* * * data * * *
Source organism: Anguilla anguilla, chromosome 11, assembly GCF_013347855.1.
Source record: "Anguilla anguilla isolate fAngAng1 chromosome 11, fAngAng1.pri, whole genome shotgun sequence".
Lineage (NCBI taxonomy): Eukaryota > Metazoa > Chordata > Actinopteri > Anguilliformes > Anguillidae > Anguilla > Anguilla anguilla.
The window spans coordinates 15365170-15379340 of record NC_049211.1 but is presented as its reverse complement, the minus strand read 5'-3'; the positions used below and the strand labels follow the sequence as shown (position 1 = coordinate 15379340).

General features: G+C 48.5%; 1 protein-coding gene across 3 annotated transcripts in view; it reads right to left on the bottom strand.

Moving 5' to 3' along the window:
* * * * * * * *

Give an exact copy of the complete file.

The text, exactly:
Source organism: Anguilla anguilla, chromosome 11, assembly GCF_013347855.1.
Source record: "Anguilla anguilla isolate fAngAng1 chromosome 11, fAngAng1.pri, whole genome shotgun sequence".
Lineage (NCBI taxonomy): Eukaryota > Metazoa > Chordata > Actinopteri > Anguilliformes > Anguillidae > Anguilla > Anguilla anguilla.
The window spans coordinates 15365170-15379340 of record NC_049211.1 but is presented as its reverse complement, the minus strand read 5'-3'; the positions used below and the strand labels follow the sequence as shown (position 1 = coordinate 15379340).

General features: G+C 48.5%; 1 protein-coding gene across 3 annotated transcripts in view; it reads right to left on the bottom strand.

Moving 5' to 3' along the window: